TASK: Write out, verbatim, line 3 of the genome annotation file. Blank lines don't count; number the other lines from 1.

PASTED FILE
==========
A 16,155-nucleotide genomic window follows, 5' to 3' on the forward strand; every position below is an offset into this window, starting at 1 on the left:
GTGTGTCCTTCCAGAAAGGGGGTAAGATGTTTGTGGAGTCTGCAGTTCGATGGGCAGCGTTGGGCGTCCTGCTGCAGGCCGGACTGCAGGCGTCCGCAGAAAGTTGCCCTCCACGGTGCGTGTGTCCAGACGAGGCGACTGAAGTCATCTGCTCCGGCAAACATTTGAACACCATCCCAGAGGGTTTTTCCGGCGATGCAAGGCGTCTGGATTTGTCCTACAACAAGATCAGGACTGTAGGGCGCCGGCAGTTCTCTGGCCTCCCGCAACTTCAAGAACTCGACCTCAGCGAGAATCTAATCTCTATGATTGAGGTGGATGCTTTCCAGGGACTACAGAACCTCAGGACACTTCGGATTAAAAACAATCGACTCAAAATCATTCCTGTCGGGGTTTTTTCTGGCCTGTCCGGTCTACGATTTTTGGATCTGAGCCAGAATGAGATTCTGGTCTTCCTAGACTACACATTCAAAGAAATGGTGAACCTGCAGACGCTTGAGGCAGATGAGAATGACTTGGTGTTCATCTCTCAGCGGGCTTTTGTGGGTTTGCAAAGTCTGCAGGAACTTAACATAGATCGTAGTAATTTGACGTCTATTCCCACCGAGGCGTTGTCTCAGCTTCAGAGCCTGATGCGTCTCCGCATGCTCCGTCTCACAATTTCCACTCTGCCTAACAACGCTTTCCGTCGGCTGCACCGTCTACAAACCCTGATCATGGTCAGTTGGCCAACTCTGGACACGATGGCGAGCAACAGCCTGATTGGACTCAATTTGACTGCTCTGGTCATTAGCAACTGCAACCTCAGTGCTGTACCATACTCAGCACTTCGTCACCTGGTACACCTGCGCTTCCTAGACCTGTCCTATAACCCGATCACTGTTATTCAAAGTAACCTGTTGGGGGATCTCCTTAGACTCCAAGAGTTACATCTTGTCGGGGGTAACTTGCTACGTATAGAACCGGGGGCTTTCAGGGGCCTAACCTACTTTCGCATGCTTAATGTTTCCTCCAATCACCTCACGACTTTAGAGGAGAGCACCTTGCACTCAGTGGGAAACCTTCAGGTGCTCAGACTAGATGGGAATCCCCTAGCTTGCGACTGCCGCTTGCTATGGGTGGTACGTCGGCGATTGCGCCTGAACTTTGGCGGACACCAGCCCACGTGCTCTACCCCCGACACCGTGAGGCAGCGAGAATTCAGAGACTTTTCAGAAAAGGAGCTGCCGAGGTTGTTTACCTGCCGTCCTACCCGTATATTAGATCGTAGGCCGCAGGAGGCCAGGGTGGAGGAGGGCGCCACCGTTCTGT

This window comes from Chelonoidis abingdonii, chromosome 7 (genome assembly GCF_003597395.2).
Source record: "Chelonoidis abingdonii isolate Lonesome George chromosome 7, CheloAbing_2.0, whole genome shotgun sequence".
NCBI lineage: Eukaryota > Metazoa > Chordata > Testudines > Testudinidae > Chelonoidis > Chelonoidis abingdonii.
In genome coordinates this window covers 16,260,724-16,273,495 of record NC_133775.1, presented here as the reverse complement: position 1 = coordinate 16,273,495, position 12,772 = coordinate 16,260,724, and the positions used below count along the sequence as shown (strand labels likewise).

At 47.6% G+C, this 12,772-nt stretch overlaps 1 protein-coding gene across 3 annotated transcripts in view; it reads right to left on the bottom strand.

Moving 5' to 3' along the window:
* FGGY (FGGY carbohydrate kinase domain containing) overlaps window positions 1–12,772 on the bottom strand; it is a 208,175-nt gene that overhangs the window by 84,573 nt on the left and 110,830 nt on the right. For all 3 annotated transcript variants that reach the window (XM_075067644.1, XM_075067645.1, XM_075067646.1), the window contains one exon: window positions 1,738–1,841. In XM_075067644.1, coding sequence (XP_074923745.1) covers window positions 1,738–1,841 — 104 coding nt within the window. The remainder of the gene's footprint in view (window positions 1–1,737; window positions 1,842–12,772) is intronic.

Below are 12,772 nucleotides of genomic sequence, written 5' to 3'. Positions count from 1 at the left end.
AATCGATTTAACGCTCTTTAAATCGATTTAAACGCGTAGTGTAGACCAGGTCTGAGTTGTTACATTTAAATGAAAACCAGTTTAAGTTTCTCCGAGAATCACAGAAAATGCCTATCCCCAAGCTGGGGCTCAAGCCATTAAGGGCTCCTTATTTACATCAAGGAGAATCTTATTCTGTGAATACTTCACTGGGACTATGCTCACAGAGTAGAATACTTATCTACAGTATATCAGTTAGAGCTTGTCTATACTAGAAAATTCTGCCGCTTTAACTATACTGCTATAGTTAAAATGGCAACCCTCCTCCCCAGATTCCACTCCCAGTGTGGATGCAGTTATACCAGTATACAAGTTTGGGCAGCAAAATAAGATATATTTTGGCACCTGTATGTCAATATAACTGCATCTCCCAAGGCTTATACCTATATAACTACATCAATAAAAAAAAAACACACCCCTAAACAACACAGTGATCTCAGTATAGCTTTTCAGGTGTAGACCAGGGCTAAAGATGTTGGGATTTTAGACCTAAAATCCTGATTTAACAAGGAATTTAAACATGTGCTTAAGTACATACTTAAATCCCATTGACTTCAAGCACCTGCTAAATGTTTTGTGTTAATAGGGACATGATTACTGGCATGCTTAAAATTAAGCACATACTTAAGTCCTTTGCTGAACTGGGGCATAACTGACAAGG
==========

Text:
This window comes from Chelonoidis abingdonii, chromosome 7 (genome assembly GCF_003597395.2).